[RADIATOR] eap auth against active directory

David Zych dmrz at illinois.edu
Mon Oct 1 17:32:55 CDT 2012

> Because we're bouncing off of AD, we're relying on ntlm_auth to check a
> user's credentials. Unfortunately our specific Active Directory environment
> is *very* unstable with DCs randomly rebooting / being upgraded. This
> results in issues when ntlm_auth is run, such as:
> (a) NTLM Could not authenticate user 'USERNAME': NT_STATUS_IO_TIMEOUT
> (b) NTLM Could not authenticate user 'USERNAME': Access denied
> When things break badly and all ntlm_auth requests return one of these
> errors, the only way to fix this is to unbind from the domain, then rebind
> with a "net join".

Have you tried simply restarting winbind?  Though our AD is fairly
stable, I still see these symptoms from time to time, but in my case
restarting winbind (via its init.d script) causes ntlm_auth to work
again without having to actually rejoin the domain.

> The big issue here is that Samba / winbind seems to tie itself to *one*
> domain controller -- it doesn't seem to automatically query another DC when
> something breaks with the DC ntlm_auth is currently using.

This may or may not be relevant (I'm no AD or samba expert), but I have
in my smb.conf:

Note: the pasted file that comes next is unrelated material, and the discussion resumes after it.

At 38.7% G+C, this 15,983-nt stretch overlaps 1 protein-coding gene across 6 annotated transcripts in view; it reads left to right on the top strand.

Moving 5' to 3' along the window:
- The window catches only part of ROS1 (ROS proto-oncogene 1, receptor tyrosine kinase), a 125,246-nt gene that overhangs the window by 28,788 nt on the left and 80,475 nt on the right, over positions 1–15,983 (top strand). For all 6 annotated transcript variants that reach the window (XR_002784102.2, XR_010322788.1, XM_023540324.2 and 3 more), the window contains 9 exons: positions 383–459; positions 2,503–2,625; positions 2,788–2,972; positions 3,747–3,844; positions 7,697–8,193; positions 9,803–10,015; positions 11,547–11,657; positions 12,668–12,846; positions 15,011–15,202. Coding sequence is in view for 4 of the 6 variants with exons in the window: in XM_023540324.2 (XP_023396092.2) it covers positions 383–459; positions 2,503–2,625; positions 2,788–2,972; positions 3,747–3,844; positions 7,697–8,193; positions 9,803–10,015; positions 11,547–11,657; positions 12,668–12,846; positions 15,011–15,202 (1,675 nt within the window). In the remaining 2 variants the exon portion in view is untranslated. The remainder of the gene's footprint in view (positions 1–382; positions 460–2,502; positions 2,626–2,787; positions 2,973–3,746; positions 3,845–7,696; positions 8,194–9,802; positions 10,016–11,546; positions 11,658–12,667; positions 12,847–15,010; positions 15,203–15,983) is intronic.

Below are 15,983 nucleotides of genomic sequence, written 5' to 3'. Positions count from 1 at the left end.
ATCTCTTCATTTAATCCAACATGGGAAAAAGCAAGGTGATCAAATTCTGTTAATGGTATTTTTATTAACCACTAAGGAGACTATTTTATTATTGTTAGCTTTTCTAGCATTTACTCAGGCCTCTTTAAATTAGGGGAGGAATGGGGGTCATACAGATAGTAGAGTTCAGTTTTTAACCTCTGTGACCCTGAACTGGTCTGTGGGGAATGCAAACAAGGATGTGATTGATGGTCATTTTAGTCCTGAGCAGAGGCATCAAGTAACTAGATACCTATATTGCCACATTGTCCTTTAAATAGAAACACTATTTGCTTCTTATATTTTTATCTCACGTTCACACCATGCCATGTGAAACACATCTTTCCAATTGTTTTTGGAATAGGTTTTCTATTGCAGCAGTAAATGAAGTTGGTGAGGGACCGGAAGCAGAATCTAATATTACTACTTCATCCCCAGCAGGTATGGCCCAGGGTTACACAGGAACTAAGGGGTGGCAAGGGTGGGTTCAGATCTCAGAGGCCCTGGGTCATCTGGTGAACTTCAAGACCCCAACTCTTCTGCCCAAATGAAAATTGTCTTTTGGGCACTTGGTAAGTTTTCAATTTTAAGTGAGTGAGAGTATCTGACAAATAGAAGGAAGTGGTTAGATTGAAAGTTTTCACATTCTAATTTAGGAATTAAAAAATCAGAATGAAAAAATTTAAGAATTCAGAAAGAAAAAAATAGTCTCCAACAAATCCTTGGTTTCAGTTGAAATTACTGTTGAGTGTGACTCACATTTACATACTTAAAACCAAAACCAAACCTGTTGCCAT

password server = *

as opposed to specifying a single DC.  I suspect that perhaps this helps
winbind to pick a different DC when I restart it.

I also notice that /var/lib/samba/smb_krb5/krb5.conf.MYDOMAINHERE has a
bunch of different "kdc" IPs listed under the realm, which strikes me as
a good and useful thing.  I didn't do anything manually to make that
happen, though; this file was automatically generated by samba (I think
when I first joined each linux box to the domain).

> (ii) since I assume ntlm_auth is the only way to easily authenticate, has
> anyone found a robust way to depend on Samba / winbind?

The secret to my success is a cron script on each server which tests
that full MSCHAP authentication vs AD (using the Samba secure pipe) is
working properly and, if not, restarts winbind in an attempt to
self-heal.  This nips a lot of problems in the bud within 1 minute with
no human intervention required.

Hope this helps at least somewhat,

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